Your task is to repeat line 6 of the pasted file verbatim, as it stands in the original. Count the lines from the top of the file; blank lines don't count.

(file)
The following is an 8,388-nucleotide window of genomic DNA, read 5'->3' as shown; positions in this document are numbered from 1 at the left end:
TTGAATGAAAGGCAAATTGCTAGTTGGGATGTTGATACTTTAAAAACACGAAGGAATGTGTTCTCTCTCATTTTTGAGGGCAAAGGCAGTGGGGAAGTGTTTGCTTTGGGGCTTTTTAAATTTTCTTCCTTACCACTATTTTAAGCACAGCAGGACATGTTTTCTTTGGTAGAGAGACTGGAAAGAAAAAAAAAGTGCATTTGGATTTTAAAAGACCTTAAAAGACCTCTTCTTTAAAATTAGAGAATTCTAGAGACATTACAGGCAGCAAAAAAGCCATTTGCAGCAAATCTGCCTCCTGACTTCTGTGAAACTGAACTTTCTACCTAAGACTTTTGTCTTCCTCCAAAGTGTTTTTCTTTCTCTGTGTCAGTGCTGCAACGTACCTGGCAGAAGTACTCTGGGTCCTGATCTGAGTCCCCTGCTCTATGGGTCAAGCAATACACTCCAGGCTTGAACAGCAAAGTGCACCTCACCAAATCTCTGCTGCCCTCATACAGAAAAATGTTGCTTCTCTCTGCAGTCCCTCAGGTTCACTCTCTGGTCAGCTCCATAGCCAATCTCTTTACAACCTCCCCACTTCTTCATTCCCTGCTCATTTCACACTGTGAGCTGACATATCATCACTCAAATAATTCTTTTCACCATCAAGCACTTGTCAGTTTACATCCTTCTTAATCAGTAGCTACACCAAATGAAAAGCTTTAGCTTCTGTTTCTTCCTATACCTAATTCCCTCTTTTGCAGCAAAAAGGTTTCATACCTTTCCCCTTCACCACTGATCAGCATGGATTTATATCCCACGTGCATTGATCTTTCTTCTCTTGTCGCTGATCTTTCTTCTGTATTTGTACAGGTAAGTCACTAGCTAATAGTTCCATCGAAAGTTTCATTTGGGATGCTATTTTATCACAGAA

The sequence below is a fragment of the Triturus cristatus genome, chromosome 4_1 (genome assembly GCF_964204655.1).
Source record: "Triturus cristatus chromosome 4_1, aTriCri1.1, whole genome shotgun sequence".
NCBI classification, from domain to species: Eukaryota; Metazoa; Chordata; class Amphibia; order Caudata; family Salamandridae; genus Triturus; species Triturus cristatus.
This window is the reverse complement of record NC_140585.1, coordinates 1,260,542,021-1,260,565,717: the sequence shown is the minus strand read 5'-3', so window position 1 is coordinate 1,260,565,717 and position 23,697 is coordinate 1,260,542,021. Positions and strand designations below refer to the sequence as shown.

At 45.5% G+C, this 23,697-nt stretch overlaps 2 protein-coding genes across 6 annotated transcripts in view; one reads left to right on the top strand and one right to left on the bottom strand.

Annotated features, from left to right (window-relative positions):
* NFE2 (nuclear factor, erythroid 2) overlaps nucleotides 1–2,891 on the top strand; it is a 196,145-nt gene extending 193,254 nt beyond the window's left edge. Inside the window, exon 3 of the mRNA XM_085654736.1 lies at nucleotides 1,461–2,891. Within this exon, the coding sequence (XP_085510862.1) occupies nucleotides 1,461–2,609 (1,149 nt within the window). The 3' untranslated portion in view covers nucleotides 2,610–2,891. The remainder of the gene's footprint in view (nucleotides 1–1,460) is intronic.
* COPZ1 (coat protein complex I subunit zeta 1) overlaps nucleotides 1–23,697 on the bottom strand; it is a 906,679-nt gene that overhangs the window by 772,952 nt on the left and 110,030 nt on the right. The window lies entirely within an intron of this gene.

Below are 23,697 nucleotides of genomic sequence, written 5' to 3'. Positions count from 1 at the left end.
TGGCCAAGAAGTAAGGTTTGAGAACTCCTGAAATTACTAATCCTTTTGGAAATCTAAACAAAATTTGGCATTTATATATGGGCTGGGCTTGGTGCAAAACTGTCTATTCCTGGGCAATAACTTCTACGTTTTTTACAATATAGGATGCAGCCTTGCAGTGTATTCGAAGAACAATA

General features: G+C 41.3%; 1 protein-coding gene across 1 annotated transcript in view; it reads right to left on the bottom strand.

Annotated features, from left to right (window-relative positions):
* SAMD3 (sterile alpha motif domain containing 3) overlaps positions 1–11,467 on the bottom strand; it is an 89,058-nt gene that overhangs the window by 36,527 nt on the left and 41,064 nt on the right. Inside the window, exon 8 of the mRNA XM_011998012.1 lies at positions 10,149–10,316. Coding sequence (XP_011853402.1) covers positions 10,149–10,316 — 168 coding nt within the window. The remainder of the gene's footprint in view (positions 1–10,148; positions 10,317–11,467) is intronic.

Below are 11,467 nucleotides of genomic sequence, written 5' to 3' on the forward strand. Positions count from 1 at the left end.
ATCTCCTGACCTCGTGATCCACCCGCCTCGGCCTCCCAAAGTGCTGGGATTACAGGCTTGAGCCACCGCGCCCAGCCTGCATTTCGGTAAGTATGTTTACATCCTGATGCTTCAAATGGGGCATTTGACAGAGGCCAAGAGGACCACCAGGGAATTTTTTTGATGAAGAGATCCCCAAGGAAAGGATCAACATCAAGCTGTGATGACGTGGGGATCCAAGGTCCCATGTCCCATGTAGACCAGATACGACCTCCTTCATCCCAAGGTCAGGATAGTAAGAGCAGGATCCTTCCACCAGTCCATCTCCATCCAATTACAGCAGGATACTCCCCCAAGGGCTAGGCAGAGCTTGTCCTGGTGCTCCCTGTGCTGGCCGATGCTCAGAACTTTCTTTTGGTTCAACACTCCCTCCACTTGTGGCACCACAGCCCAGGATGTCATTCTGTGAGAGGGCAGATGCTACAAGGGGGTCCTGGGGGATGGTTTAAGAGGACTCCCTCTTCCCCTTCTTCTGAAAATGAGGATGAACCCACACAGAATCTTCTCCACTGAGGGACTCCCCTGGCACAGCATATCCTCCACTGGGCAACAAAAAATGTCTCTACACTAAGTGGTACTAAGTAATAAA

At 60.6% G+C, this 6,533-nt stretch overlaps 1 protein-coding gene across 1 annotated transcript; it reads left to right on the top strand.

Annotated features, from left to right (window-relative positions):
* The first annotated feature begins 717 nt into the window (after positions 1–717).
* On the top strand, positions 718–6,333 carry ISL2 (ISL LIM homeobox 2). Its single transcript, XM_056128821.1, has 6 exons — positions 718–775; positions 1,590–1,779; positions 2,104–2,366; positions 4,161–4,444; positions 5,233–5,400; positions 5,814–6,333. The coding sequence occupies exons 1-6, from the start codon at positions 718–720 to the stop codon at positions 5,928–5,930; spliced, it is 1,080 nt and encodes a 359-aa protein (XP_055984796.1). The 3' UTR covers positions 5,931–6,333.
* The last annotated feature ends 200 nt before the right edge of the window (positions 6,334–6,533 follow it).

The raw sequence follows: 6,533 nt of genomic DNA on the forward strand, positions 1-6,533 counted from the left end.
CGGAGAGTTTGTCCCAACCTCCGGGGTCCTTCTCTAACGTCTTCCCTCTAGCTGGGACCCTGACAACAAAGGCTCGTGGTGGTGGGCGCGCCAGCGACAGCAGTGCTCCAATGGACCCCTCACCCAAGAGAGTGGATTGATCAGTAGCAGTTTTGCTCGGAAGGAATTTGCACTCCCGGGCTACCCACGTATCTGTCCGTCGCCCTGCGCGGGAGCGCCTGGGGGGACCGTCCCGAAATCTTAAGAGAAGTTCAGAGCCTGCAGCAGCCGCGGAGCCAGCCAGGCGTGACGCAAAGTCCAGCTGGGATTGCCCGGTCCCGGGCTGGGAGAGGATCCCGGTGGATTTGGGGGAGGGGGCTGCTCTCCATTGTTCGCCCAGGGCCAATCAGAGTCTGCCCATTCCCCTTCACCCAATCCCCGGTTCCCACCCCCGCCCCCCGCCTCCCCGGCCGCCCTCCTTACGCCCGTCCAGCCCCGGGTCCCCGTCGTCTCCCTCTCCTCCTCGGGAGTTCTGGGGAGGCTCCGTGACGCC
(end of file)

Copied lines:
This window is the reverse complement of record NC_140585.1, coordinates 1,260,542,021-1,260,565,717: the sequence shown is the minus strand read 5'-3', so window position 1 is coordinate 1,260,565,717 and position 23,697 is coordinate 1,260,542,021. Positions and strand designations below refer to the sequence as shown.